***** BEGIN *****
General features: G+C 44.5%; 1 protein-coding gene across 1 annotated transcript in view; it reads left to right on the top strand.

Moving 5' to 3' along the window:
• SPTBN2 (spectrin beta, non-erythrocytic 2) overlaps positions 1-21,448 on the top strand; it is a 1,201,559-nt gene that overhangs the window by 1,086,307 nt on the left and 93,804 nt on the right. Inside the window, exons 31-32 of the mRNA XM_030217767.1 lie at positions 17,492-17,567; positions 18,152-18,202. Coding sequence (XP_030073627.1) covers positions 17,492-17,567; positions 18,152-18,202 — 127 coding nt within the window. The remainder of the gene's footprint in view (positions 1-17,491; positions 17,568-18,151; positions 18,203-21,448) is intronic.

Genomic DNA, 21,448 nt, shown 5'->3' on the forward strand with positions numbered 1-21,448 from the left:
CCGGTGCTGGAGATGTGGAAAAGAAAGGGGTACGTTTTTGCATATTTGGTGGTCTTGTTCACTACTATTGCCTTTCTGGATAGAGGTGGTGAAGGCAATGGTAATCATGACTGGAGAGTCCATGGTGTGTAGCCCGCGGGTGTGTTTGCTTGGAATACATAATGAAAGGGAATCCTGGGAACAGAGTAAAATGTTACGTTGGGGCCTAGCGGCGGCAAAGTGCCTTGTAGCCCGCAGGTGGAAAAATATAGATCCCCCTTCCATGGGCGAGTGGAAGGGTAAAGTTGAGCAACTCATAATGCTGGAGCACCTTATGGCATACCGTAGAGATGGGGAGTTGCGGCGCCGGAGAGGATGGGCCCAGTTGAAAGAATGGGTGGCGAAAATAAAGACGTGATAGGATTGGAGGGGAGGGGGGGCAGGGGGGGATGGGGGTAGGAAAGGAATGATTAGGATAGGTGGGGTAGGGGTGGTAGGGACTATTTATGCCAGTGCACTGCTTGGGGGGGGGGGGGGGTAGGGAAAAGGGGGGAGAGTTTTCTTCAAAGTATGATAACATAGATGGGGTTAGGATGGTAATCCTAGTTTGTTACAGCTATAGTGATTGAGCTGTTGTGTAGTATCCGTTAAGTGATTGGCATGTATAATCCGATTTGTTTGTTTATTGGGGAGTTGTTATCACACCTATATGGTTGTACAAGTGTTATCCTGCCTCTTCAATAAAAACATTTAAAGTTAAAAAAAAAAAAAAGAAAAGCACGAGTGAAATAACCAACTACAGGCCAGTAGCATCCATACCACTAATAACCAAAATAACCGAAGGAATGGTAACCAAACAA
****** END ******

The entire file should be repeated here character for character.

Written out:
General features: G+C 44.5%; 1 protein-coding gene across 1 annotated transcript in view; it reads left to right on the top strand.

Moving 5' to 3' along the window:
• SPTBN2 (spectrin beta, non-erythrocytic 2) overlaps positions 1-21,448 on the top strand; it is a 1,201,559-nt gene that overhangs the window by 1,086,307 nt on the left and 93,804 nt on the right. Inside the window, exons 31-32 of the mRNA XM_030217767.1 lie at positions 17,492-17,567; positions 18,152-18,202. Coding sequence (XP_030073627.1) covers positions 17,492-17,567; positions 18,152-18,202 — 127 coding nt within the window. The remainder of the gene's footprint in view (positions 1-17,491; positions 17,568-18,151; positions 18,203-21,448) is intronic.

Genomic DNA, 21,448 nt, shown 5'->3' on the forward strand with positions numbered 1-21,448 from the left:
CCGGTGCTGGAGATGTGGAAAAGAAAGGGGTACGTTTTTGCATATTTGGTGGTCTTGTTCACTACTATTGCCTTTCTGGATAGAGGTGGTGAAGGCAATGGTAATCATGACTGGAGAGTCCATGGTGTGTAGCCCGCGGGTGTGTTTGCTTGGAATACATAATGAAAGGGAATCCTGGGAACAGAGTAAAATGTTACGTTGGGGCCTAGCGGCGGCAAAGTGCCTTGTAGCCCGCAGGTGGAAAAATATAGATCCCCCTTCCATGGGCGAGTGGAAGGGTAAAGTTGAGCAACTCATAATGCTGGAGCACCTTATGGCATACCGTAGAGATGGGGAGTTGCGGCGCCGGAGAGGATGGGCCCAGTTGAAAGAATGGGTGGCGAAAATAAAGACGTGATAGGATTGGAGGGGAGGGGGGGCAGGGGGGGATGGGGGTAGGAAAGGAATGATTAGGATAGGTGGGGTAGGGGTGGTAGGGACTATTTATGCCAGTGCACTGCTTGGGGGGGGGGGGGGGTAGGGAAAAGGGGGGAGAGTTTTCTTCAAAGTATGATAACATAGATGGGGTTAGGATGGTAATCCTAGTTTGTTACAGCTATAGTGATTGAGCTGTTGTGTAGTATCCGTTAAGTGATTGGCATGTATAATCCGATTTGTTTGTTTATTGGGGAGTTGTTATCACACCTATATGGTTGTACAAGTGTTATCCTGCCTCTTCAATAAAAACATTTAAAGTTAAAAAAAAAAAAAAGAAAAGCACGAGTGAAATAACCAACTACAGGCCAGTAGCATCCATACCACTAATAACCAAAATAACCGAAGGAATGGTAACCAAACAA